What you get: once again, this is a product where you can either get the basics or buy a box with the basics plus other cool things. Personally, I just kept it simple and got the basic package, which just had a pinpointer (the 9 volt battery was included, I think this is the default, but I’m not 100% sure about that) and a holster for your detecting belt (I don’t personally have one of these at the moment).
Is it worth it? Yes. A million times, yes. The Pro-Pointer AT can absolutely cut down your target recovery time drastically. It’s not the cheapest pinpointer on the market…I’ve tried those as well. Perhaps I’ll do another post demoing them in the future, but essentially (like the full size detectors) they have very limited range and generally poor-to-it’ll do build quality. It’s definitely worth the price difference.
Digging Tools — Price Varies
I won’t spend a lot of time going over digging tools for metal detectorists because there are a LOT to choose from. I will mention that you’re going to want at least one good hand-held digging tool. Personally, I started out with a $30 Hori Hori knife. It was great for digging in tot lots (at parks and schools…you know, the places with the swings and wood chips), but in harder soils it was a chore. Eventually I broke it. That’s not to say that it wasn’t a good tool – it was great! I just was kind of, um, not using it in a recommended way. That’s totally on me.
After breaking the Hori Hori knife, I ended up going to the hardware store and buying a $7.00 garden trowel with a serrated edge (which helps cutting through small roots) and getting a small hand-held, light duty shovel.
My girlfriend went with something a bit more formidable. When she ordered her pinpointer, it came with a finds bag (it’s a bag for holding the things you find) and a digging tool. I can’t find the exact kit, but here’s one that comes with the Pro-Pointer AT and a waterproof finds bag. The digging tool that she uses is a Garrett Edge Digger, which runs about $60 on Amazon but can probably be found other places for cheaper. There are cheaper options, like the Lesche digging tool that can be had for about $36 and is just as good as the Garrett (and some people like it more).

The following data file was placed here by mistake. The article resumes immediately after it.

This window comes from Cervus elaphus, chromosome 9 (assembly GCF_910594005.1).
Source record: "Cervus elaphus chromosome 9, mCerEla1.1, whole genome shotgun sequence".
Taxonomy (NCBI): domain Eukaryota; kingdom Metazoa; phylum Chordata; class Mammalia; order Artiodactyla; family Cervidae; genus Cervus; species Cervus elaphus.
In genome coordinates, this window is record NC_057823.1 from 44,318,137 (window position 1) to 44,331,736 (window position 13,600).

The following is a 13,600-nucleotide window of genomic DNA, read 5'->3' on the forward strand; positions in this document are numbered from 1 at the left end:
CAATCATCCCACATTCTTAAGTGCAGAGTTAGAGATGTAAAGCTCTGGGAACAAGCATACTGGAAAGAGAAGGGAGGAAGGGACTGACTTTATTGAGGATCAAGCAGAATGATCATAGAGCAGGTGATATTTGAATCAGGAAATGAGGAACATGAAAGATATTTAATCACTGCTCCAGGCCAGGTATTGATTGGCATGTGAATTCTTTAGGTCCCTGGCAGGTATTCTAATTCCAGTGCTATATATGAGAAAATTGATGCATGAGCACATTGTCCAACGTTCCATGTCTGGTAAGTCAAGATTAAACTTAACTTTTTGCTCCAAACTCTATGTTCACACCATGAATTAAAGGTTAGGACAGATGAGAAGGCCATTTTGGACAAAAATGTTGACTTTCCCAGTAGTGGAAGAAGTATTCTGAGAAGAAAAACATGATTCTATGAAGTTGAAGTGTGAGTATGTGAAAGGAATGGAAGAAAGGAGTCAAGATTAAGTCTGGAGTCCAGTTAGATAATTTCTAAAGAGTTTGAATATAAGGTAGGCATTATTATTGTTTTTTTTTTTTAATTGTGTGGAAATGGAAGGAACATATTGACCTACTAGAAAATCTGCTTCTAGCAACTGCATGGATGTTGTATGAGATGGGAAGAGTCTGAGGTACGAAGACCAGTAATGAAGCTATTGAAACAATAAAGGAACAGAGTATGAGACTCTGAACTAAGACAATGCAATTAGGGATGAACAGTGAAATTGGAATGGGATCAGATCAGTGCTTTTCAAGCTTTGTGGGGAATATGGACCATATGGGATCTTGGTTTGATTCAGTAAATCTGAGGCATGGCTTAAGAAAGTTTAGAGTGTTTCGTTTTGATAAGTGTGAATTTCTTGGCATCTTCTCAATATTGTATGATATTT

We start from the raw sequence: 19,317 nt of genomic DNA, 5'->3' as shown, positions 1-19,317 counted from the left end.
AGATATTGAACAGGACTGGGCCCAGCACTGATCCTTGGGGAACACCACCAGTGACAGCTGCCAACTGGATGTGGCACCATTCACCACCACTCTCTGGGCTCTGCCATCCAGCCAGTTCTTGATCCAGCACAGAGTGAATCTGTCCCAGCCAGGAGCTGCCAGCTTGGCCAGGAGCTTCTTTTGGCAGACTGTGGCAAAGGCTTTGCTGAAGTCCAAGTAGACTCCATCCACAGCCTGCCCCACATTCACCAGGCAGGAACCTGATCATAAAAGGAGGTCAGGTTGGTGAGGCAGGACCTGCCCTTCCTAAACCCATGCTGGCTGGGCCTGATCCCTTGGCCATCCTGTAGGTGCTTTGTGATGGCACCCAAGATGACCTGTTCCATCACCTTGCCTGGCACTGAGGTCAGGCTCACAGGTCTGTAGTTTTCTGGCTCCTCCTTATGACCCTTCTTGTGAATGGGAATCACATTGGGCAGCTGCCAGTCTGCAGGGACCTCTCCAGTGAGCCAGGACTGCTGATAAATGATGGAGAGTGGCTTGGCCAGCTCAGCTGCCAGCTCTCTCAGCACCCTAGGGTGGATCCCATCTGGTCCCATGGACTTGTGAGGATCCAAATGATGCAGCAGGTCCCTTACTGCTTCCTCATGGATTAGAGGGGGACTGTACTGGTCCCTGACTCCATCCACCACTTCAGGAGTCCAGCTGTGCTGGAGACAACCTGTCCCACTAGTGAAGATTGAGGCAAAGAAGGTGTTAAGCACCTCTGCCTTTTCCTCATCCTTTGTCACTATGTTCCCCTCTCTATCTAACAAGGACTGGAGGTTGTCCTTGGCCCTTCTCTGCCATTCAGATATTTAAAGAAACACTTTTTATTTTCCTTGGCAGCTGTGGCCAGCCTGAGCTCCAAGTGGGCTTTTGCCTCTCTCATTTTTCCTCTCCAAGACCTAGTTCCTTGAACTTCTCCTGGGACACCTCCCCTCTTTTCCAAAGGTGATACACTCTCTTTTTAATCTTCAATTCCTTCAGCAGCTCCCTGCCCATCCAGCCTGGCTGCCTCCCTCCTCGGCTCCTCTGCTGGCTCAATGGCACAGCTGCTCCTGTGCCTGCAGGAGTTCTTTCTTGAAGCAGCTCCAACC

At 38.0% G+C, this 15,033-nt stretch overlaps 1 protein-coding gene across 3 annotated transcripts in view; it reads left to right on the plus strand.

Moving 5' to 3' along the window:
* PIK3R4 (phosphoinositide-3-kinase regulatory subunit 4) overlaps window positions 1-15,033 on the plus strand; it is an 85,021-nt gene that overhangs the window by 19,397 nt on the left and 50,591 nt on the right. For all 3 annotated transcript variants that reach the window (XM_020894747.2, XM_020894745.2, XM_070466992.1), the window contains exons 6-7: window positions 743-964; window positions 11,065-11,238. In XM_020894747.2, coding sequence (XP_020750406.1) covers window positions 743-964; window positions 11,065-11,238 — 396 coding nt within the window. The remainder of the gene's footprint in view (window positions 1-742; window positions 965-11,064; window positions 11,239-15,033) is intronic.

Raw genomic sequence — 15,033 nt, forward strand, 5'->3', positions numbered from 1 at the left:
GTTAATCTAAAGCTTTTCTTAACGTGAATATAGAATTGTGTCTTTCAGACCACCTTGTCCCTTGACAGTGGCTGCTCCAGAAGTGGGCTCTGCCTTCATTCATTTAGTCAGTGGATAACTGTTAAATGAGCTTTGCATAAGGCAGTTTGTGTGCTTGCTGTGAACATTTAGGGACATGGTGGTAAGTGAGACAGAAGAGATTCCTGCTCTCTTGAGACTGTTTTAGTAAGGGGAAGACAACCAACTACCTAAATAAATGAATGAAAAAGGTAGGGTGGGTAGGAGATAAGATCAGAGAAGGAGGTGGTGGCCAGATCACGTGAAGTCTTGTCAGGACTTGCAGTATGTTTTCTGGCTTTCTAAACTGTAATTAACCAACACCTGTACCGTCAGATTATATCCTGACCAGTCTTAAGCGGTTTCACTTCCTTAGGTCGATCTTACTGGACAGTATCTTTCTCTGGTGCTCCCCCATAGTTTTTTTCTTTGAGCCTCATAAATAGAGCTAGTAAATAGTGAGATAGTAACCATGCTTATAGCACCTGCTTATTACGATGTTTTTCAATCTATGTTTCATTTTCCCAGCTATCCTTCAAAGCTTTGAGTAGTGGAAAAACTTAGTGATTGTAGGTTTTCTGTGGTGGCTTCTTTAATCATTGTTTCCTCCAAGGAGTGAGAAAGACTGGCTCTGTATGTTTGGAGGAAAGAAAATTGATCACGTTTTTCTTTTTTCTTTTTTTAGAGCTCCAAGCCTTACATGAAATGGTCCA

Note: you can pretty much use any shovel you want. They do have some really nice shovels and sand scoops, but we’ll get into that some other time.
The best budget metal detector kit for under $450
I remember when I was about 6 years old and I saw my great uncle’s (I think) metal detector in his garage. I asked about it, and he explained that it found metal under the ground. I wanted to try it out, but I never got a chance. When I started looking into metal detecting, I was shocked that some detectors ran into the thousands, so I decided to throw together my own budget kit.
This is my go-to current metal detecting setup:
- Nokta Makro Simplex+ Metal Detector
- Garrett Pro-Pointer AT pinpointer
- Hand Trowel from Lowe’s
- A 5-gallon bucket (for finds, also insanely handy!)
So, essentially you can build a great entry level metal detecting kit for less than $450 that will cover all of the essentials for finding coins, relics, or even treasure!
If you have been considering getting started in metal detecting, you can’t go wrong with this setup. I believe you’ll get maximum value for a great price with this set of tools.